Gilmer woman convicted of drunken driving with child sentenced - KYTX CBS 19 Tyler Longview News Weather Sports

Gilmer woman convicted of drunken driving with child sentenced

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GILMER (TYLER MORNING TELEGRAPH) - A state district judge placed a Pittsburg woman on five years probation of a two-year state jail term Tuesday, one week after an Upshur County jury convicted her of driving while intoxicated with child passenger.

Courtney Farnsworth Lemmon, 23, elected to be sentenced by trial Judge Lauren Parish of the 115th District Court rather than the jury, which convicted Ms. Lemmon of one of three counts of the offense.

Ms. Lemmon, whose three children were with her when the offense occurred, was acquitted of the other two counts, said Upshur County Assistant District Attorney Natalie Miller, who jointly prosecuted with fellow Assistant District Attorney Camille Henson.

Ms. Lemmon must serve 30 days in county jail as a condition of probation and also was sentenced to 400 hours of community service — the maximum amount for the offense, Ms. Miller said.

Judge Parish also ordered the defendant take a parenting class.

Ms. Lemmon was charged with committing three counts of DWI with child passenger the night of April 28, when her children, all younger than six, were in the back seat of her vehicle. She pleaded not guilty and was represented by Tyler attorney John Eastland.

Texas Department of Public Safety Trooper Sandy Mac Taylor stopped the defendant on Texas Highway 155 in a rural area for a defective headlight only five minutes after Winona police stopped her for the same violation, Ms. Miller said.

The prosecutor quoted Judge Parish as saying she had given considerable thought to the sentence, which Ms. Miller praised as "a just outcome" and "very fair." Ms. Miller said she did not seek a specific sentence, but that the defense applied for probation.

Eastland told the Tyler Morning Telegraph, "I'm impressed with the fairness of Judge Parish." He quoted her as saying she "had thought all week concerning this," and that she cited his client's need to support her children and not lose her job.

Eastland said the judge also commented that this was Ms. Lemmon's "first brush with the law, and that hopefully she will learn a lesson from it."

Ms. Miller said a video of the traffic stop presented during the two-day trial showed Ms. Lemmon initially told Taylor she hadn't drank anything that night, but that he smelled alcohol, had her step out of her car and performed a field sobriety test.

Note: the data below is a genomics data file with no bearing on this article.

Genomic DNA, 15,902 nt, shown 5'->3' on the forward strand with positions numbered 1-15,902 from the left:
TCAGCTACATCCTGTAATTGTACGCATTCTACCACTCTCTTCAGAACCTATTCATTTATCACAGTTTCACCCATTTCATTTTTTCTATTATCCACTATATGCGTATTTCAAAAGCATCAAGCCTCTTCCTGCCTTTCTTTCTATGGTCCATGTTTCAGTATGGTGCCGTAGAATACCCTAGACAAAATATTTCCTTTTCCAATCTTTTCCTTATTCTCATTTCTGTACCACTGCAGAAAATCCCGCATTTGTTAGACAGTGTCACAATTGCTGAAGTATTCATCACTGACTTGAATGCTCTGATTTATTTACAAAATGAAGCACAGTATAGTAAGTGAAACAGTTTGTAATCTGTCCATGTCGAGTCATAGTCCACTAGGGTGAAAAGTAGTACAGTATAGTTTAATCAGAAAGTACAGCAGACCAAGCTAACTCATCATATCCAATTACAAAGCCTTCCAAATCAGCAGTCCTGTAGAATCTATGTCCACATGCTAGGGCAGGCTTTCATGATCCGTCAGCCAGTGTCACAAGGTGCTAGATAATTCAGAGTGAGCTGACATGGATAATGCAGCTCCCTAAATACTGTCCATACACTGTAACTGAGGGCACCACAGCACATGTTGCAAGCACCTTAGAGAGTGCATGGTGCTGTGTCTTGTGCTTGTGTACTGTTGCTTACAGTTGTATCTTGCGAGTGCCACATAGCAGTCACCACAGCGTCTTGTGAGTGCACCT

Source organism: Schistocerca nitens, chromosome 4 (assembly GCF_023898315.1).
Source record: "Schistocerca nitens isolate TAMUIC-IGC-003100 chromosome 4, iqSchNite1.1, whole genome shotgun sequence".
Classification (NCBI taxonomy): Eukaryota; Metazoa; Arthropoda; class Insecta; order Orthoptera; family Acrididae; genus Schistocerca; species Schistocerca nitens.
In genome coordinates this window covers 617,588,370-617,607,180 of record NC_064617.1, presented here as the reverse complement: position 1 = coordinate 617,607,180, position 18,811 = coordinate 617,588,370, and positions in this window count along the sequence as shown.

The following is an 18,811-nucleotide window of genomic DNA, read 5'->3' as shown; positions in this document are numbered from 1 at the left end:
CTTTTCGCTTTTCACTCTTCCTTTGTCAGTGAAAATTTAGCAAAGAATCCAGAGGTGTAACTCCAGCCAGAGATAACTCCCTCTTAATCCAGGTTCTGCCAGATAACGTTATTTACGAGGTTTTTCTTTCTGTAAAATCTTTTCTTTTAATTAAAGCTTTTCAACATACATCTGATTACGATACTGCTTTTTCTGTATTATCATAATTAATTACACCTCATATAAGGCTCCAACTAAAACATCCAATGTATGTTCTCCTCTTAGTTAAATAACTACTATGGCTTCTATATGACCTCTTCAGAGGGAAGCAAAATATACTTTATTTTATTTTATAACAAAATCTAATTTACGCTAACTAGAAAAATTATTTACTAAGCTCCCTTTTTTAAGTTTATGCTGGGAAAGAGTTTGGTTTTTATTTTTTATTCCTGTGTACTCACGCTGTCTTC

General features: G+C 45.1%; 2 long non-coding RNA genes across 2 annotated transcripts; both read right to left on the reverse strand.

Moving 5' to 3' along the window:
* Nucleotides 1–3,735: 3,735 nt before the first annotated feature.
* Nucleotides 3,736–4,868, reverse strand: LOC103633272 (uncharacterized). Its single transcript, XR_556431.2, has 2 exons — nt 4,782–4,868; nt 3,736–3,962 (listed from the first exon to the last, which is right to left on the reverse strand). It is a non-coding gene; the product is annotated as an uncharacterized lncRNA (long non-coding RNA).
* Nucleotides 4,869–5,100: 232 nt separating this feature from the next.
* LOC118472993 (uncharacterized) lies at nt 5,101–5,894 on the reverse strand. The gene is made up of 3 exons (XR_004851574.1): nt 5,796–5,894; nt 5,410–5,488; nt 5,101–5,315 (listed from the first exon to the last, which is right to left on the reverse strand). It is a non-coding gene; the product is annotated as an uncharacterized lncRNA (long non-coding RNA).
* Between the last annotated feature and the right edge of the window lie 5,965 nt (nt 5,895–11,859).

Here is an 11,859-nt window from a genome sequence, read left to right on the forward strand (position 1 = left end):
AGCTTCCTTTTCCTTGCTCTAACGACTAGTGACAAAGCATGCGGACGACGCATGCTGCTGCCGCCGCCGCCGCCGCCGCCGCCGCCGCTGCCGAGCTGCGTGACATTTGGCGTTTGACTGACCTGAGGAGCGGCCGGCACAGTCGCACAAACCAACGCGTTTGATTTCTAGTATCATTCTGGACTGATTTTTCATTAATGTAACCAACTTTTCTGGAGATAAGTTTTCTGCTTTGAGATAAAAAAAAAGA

"She started changing her story," saying she had been drinking in Austin and that something had spilled in her car either the day before or a few days earlier, Ms. Miller said. Ms. Lemmon wanted a breathalyzer test, but state law requires a mandatory blood test, the prosecutor said.

The defendant's blood alcohol level was .133, more than the minimum .08 level to be considered legally intoxicated, Ms. Miller said.

The defense contended Ms. Lemmon wasn't intoxicated at the time she was driving.

But the Tyler DPS chemist who tested her blood, Karen Ream, "kind of blew that defense out of the water" by saying the stop happened about 11:15 p.m. and her blood was drawn at 11:40, Ms. Miller said.

Thus, "there wasn't that much time" for the level to rise or fall, and Ms. Ream testified the blood alcohol concentration was "very close to what it was at the time she (the defendant) was driving," the prosecutor said.

Eastland also maintained that machines that test blood alcohol levels "can be wrong." But the state obtained four blood alcohol concentration readings on Ms. Lemmon, which were all very close, if not identical, Ms. Miller added.

Jurors took about two hours to convict the defendant of one charge and acquit her of the other two, although three children were in the vehicle, the prosecutor said.

Ms. Miller said she believed the children were in legally required child safety seats when their mother was stopped. The law on driving while intoxicated with a child passenger applies to children under age 15.

Ms. Lemmon neither testified nor presented any witnesses in the trial. State witnesses besides Taylor and Ms. Ream included Neil Sheffield, an ETMC-Gilmer hospital technician who drew the blood; and DPS Trooper Robbie Moore, who took it to Tyler for testing.

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